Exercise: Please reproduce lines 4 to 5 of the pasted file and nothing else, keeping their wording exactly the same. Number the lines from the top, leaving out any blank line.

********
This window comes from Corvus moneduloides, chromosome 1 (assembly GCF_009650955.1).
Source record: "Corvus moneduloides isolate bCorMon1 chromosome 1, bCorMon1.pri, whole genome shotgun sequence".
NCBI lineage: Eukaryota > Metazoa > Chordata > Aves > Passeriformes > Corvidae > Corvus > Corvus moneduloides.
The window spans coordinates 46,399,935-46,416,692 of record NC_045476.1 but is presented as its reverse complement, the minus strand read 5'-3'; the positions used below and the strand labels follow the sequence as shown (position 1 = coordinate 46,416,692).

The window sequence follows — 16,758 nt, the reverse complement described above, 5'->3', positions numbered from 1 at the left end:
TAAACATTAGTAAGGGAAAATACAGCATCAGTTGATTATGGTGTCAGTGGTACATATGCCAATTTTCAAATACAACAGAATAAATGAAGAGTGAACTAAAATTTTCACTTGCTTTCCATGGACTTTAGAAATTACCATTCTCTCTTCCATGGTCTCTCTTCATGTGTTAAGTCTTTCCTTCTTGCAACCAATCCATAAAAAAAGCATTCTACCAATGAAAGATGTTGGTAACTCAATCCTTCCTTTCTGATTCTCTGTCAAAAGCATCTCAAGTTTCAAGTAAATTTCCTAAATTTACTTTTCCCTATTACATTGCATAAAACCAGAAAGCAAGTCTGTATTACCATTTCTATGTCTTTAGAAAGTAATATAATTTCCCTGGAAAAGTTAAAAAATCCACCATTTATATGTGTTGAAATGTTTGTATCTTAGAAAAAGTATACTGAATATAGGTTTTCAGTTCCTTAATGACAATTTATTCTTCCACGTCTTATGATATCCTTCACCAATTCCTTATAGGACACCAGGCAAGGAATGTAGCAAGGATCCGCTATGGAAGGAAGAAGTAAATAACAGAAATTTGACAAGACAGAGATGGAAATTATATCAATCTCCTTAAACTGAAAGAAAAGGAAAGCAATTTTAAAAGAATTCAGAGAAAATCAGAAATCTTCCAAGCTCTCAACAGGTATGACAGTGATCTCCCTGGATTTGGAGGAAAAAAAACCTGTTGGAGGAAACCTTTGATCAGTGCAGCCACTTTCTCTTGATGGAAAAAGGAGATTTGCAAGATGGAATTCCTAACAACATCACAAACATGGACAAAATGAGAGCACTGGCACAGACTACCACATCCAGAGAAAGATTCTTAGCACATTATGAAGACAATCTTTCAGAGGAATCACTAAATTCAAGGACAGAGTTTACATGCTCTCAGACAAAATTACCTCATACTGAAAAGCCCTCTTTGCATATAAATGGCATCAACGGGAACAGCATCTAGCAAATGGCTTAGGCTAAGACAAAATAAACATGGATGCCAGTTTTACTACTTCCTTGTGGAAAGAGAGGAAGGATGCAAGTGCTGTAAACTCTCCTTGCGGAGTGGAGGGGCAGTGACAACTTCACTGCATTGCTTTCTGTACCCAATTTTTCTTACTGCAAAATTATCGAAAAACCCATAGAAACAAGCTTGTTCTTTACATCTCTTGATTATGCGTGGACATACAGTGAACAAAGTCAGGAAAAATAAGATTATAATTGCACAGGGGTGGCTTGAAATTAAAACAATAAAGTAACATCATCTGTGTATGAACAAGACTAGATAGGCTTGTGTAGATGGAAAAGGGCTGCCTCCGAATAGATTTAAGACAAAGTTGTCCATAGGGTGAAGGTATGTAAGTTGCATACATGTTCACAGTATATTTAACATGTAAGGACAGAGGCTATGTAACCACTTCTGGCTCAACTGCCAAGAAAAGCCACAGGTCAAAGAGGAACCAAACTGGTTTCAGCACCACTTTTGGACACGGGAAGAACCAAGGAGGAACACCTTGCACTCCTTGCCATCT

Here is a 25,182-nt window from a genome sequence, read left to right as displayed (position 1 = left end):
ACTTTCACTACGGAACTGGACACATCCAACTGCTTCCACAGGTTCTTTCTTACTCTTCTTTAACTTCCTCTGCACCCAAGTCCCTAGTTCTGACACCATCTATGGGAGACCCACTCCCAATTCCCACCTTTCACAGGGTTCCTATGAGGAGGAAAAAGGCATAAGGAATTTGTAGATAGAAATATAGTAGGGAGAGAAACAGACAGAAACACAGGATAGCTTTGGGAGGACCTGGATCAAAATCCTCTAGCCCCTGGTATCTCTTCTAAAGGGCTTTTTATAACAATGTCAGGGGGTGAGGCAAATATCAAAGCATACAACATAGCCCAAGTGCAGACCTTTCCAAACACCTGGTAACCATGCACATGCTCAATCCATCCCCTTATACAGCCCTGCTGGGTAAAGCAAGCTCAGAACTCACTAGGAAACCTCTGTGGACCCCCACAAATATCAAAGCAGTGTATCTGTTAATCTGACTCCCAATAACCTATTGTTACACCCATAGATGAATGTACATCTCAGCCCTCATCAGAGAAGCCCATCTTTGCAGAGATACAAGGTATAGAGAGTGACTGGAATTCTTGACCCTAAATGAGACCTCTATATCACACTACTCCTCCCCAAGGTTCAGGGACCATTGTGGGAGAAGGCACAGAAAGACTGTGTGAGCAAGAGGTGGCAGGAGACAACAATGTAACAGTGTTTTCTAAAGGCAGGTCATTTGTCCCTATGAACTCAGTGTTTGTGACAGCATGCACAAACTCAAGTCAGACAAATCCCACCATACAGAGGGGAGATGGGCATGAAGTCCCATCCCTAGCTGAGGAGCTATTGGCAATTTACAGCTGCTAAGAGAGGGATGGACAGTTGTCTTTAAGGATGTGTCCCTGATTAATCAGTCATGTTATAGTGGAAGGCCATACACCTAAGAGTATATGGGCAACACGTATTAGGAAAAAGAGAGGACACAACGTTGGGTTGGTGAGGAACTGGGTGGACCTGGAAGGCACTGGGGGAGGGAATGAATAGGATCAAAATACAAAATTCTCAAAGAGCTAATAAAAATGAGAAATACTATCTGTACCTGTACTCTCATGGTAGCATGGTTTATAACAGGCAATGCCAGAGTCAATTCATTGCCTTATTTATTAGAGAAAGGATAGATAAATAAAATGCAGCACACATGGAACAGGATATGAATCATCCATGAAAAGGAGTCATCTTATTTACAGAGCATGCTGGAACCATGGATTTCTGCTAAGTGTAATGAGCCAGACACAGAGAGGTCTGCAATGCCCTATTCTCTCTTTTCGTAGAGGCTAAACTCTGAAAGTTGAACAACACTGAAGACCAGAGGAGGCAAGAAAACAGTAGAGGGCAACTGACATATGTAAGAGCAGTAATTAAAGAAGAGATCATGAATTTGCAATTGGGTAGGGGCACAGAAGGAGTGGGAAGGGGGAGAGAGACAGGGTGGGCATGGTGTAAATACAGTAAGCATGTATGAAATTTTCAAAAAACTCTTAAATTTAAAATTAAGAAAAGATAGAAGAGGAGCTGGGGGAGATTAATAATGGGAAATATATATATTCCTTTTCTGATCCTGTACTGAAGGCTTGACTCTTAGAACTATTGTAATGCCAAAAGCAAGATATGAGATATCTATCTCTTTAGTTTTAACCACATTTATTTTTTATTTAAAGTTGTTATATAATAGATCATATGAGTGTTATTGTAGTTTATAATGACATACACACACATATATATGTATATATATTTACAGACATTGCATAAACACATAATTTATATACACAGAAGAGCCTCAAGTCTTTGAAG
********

The window spans coordinates 46,399,935-46,416,692 of record NC_045476.1 but is presented as its reverse complement, the minus strand read 5'-3'; the positions used below and the strand labels follow the sequence as shown (position 1 = coordinate 46,416,692).

The window sequence follows — 16,758 nt, the reverse complement described above, 5'->3', positions numbered from 1 at the left end: